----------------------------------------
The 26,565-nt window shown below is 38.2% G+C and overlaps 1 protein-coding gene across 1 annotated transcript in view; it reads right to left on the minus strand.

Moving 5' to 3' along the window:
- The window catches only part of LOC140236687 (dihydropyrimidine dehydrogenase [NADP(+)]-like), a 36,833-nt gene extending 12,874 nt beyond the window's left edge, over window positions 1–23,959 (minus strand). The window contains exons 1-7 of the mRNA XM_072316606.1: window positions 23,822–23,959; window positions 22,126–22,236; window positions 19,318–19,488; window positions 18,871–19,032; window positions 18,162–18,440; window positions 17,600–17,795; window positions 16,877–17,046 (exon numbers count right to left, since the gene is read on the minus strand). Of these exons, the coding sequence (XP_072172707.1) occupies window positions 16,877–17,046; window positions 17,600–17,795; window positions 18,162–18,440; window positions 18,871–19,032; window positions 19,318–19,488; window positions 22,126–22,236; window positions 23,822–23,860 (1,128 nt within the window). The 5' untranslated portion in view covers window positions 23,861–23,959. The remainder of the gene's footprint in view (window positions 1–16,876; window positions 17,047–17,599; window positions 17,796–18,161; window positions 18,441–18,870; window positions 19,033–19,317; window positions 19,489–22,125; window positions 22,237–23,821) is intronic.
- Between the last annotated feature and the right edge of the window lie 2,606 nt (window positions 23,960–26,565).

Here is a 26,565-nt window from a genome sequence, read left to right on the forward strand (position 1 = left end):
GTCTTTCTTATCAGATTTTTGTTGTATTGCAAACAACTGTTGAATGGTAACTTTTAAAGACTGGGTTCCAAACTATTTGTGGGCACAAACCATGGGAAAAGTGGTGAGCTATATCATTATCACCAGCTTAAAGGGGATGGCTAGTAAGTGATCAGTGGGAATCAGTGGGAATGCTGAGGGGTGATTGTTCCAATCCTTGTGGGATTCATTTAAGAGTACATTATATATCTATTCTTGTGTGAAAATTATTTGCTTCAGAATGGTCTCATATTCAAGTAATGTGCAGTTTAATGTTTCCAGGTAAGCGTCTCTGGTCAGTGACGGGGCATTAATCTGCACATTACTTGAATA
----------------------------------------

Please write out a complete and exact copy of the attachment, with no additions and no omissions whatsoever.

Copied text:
The 26,565-nt window shown below is 38.2% G+C and overlaps 1 protein-coding gene across 1 annotated transcript in view; it reads right to left on the minus strand.

Moving 5' to 3' along the window:
- The window catches only part of LOC140236687 (dihydropyrimidine dehydrogenase [NADP(+)]-like), a 36,833-nt gene extending 12,874 nt beyond the window's left edge, over window positions 1–23,959 (minus strand). The window contains exons 1-7 of the mRNA XM_072316606.1: window positions 23,822–23,959; window positions 22,126–22,236; window positions 19,318–19,488; window positions 18,871–19,032; window positions 18,162–18,440; window positions 17,600–17,795; window positions 16,877–17,046 (exon numbers count right to left, since the gene is read on the minus strand). Of these exons, the coding sequence (XP_072172707.1) occupies window positions 16,877–17,046; window positions 17,600–17,795; window positions 18,162–18,440; window positions 18,871–19,032; window positions 19,318–19,488; window positions 22,126–22,236; window positions 23,822–23,860 (1,128 nt within the window). The 5' untranslated portion in view covers window positions 23,861–23,959. The remainder of the gene's footprint in view (window positions 1–16,876; window positions 17,047–17,599; window positions 17,796–18,161; window positions 18,441–18,870; window positions 19,033–19,317; window positions 19,489–22,125; window positions 22,237–23,821) is intronic.
- Between the last annotated feature and the right edge of the window lie 2,606 nt (window positions 23,960–26,565).

Here is a 26,565-nt window from a genome sequence, read left to right on the forward strand (position 1 = left end):
GTCTTTCTTATCAGATTTTTGTTGTATTGCAAACAACTGTTGAATGGTAACTTTTAAAGACTGGGTTCCAAACTATTTGTGGGCACAAACCATGGGAAAAGTGGTGAGCTATATCATTATCACCAGCTTAAAGGGGATGGCTAGTAAGTGATCAGTGGGAATCAGTGGGAATGCTGAGGGGTGATTGTTCCAATCCTTGTGGGATTCATTTAAGAGTACATTATATATCTATTCTTGTGTGAAAATTATTTGCTTCAGAATGGTCTCATATTCAAGTAATGTGCAGTTTAATGTTTCCAGGTAAGCGTCTCTGGTCAGTGACGGGGCATTAATCTGCACATTACTTGAATA